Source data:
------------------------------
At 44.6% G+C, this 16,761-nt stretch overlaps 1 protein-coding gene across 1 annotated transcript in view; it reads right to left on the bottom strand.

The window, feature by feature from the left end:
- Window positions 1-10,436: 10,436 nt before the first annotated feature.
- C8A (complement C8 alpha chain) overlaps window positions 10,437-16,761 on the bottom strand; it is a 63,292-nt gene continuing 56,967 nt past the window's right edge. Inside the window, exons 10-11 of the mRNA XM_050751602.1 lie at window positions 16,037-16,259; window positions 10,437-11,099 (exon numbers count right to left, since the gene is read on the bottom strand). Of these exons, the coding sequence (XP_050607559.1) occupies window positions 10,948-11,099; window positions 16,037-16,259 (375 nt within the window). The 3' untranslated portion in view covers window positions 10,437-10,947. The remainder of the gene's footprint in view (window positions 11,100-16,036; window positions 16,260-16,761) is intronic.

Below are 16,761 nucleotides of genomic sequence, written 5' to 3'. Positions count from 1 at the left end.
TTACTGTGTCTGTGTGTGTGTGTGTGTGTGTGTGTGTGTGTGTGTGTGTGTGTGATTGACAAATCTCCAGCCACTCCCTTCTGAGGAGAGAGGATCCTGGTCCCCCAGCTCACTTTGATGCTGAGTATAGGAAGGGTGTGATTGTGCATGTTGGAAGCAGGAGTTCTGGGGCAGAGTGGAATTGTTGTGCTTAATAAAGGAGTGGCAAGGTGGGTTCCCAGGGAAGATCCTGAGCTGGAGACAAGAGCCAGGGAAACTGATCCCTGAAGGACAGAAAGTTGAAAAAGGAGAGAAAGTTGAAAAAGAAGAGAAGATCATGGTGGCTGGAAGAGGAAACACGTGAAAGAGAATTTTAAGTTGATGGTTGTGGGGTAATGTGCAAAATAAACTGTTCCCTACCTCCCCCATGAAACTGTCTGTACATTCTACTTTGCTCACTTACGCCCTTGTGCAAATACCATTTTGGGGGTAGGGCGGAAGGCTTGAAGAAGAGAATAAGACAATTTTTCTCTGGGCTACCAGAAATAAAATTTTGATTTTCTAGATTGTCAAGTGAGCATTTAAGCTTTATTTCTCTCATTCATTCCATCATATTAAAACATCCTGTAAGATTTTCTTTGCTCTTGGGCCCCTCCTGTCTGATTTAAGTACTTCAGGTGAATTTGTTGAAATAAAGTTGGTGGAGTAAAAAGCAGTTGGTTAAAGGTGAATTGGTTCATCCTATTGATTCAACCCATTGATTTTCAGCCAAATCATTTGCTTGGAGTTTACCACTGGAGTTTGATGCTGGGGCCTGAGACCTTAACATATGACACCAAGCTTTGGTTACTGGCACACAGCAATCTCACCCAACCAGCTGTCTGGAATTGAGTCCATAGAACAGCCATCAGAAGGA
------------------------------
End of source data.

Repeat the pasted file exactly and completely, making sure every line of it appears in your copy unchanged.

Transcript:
At 44.6% G+C, this 16,761-nt stretch overlaps 1 protein-coding gene across 1 annotated transcript in view; it reads right to left on the bottom strand.

The window, feature by feature from the left end:
- Window positions 1-10,436: 10,436 nt before the first annotated feature.
- C8A (complement C8 alpha chain) overlaps window positions 10,437-16,761 on the bottom strand; it is a 63,292-nt gene continuing 56,967 nt past the window's right edge. Inside the window, exons 10-11 of the mRNA XM_050751602.1 lie at window positions 16,037-16,259; window positions 10,437-11,099 (exon numbers count right to left, since the gene is read on the bottom strand). Of these exons, the coding sequence (XP_050607559.1) occupies window positions 10,948-11,099; window positions 16,037-16,259 (375 nt within the window). The 3' untranslated portion in view covers window positions 10,437-10,947. The remainder of the gene's footprint in view (window positions 11,100-16,036; window positions 16,260-16,761) is intronic.

Below are 16,761 nucleotides of genomic sequence, written 5' to 3'. Positions count from 1 at the left end.
TTACTGTGTCTGTGTGTGTGTGTGTGTGTGTGTGTGTGTGTGTGTGTGTGTGTGATTGACAAATCTCCAGCCACTCCCTTCTGAGGAGAGAGGATCCTGGTCCCCCAGCTCACTTTGATGCTGAGTATAGGAAGGGTGTGATTGTGCATGTTGGAAGCAGGAGTTCTGGGGCAGAGTGGAATTGTTGTGCTTAATAAAGGAGTGGCAAGGTGGGTTCCCAGGGAAGATCCTGAGCTGGAGACAAGAGCCAGGGAAACTGATCCCTGAAGGACAGAAAGTTGAAAAAGGAGAGAAAGTTGAAAAAGAAGAGAAGATCATGGTGGCTGGAAGAGGAAACACGTGAAAGAGAATTTTAAGTTGATGGTTGTGGGGTAATGTGCAAAATAAACTGTTCCCTACCTCCCCCATGAAACTGTCTGTACATTCTACTTTGCTCACTTACGCCCTTGTGCAAATACCATTTTGGGGGTAGGGCGGAAGGCTTGAAGAAGAGAATAAGACAATTTTTCTCTGGGCTACCAGAAATAAAATTTTGATTTTCTAGATTGTCAAGTGAGCATTTAAGCTTTATTTCTCTCATTCATTCCATCATATTAAAACATCCTGTAAGATTTTCTTTGCTCTTGGGCCCCTCCTGTCTGATTTAAGTACTTCAGGTGAATTTGTTGAAATAAAGTTGGTGGAGTAAAAAGCAGTTGGTTAAAGGTGAATTGGTTCATCCTATTGATTCAACCCATTGATTTTCAGCCAAATCATTTGCTTGGAGTTTACCACTGGAGTTTGATGCTGGGGCCTGAGACCTTAACATATGACACCAAGCTTTGGTTACTGGCACACAGCAATCTCACCCAACCAGCTGTCTGGAATTGAGTCCATAGAACAGCCATCAGAAGGA